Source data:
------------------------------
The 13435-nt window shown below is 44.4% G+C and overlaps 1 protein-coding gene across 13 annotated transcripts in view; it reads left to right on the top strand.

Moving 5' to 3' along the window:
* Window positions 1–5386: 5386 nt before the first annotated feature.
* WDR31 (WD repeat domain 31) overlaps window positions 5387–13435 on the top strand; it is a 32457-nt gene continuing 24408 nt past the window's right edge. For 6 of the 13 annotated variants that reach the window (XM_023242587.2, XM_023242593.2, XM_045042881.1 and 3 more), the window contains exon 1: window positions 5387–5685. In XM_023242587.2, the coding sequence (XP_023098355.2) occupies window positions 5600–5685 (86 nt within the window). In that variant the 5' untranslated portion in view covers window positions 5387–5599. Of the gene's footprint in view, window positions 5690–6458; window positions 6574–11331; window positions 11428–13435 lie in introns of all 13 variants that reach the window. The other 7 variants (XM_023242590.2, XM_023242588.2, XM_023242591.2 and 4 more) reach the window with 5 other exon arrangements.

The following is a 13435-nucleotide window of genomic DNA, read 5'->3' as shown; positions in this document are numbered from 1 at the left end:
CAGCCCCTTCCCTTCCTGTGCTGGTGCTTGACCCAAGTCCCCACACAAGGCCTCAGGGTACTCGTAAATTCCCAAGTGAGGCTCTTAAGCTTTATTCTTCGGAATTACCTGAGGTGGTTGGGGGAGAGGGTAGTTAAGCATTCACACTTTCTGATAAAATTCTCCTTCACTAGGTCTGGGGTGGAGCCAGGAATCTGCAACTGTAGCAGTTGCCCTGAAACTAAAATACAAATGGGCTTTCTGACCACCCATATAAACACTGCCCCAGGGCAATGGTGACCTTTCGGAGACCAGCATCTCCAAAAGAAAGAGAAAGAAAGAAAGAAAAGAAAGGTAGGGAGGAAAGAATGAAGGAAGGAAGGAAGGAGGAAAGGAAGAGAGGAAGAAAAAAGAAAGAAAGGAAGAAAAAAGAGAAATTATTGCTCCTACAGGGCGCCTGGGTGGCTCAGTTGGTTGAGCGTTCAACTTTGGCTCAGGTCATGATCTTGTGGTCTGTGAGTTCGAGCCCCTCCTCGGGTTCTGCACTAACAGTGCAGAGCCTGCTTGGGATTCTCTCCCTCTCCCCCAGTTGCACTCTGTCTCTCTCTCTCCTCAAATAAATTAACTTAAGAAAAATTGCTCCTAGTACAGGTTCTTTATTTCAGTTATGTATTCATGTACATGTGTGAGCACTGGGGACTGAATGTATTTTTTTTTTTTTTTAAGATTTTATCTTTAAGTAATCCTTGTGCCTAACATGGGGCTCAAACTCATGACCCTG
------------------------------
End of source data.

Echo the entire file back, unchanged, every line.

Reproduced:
The 13435-nt window shown below is 44.4% G+C and overlaps 1 protein-coding gene across 13 annotated transcripts in view; it reads left to right on the top strand.

Moving 5' to 3' along the window:
* Window positions 1–5386: 5386 nt before the first annotated feature.
* WDR31 (WD repeat domain 31) overlaps window positions 5387–13435 on the top strand; it is a 32457-nt gene continuing 24408 nt past the window's right edge. For 6 of the 13 annotated variants that reach the window (XM_023242587.2, XM_023242593.2, XM_045042881.1 and 3 more), the window contains exon 1: window positions 5387–5685. In XM_023242587.2, the coding sequence (XP_023098355.2) occupies window positions 5600–5685 (86 nt within the window). In that variant the 5' untranslated portion in view covers window positions 5387–5599. Of the gene's footprint in view, window positions 5690–6458; window positions 6574–11331; window positions 11428–13435 lie in introns of all 13 variants that reach the window. The other 7 variants (XM_023242590.2, XM_023242588.2, XM_023242591.2 and 4 more) reach the window with 5 other exon arrangements.

The following is a 13435-nucleotide window of genomic DNA, read 5'->3' as shown; positions in this document are numbered from 1 at the left end:
CAGCCCCTTCCCTTCCTGTGCTGGTGCTTGACCCAAGTCCCCACACAAGGCCTCAGGGTACTCGTAAATTCCCAAGTGAGGCTCTTAAGCTTTATTCTTCGGAATTACCTGAGGTGGTTGGGGGAGAGGGTAGTTAAGCATTCACACTTTCTGATAAAATTCTCCTTCACTAGGTCTGGGGTGGAGCCAGGAATCTGCAACTGTAGCAGTTGCCCTGAAACTAAAATACAAATGGGCTTTCTGACCACCCATATAAACACTGCCCCAGGGCAATGGTGACCTTTCGGAGACCAGCATCTCCAAAAGAAAGAGAAAGAAAGAAAGAAAAGAAAGGTAGGGAGGAAAGAATGAAGGAAGGAAGGAAGGAGGAAAGGAAGAGAGGAAGAAAAAAGAAAGAAAGGAAGAAAAAAGAGAAATTATTGCTCCTACAGGGCGCCTGGGTGGCTCAGTTGGTTGAGCGTTCAACTTTGGCTCAGGTCATGATCTTGTGGTCTGTGAGTTCGAGCCCCTCCTCGGGTTCTGCACTAACAGTGCAGAGCCTGCTTGGGATTCTCTCCCTCTCCCCCAGTTGCACTCTGTCTCTCTCTCTCCTCAAATAAATTAACTTAAGAAAAATTGCTCCTAGTACAGGTTCTTTATTTCAGTTATGTATTCATGTACATGTGTGAGCACTGGGGACTGAATGTATTTTTTTTTTTTTTTAAGATTTTATCTTTAAGTAATCCTTGTGCCTAACATGGGGCTCAAACTCATGACCCTG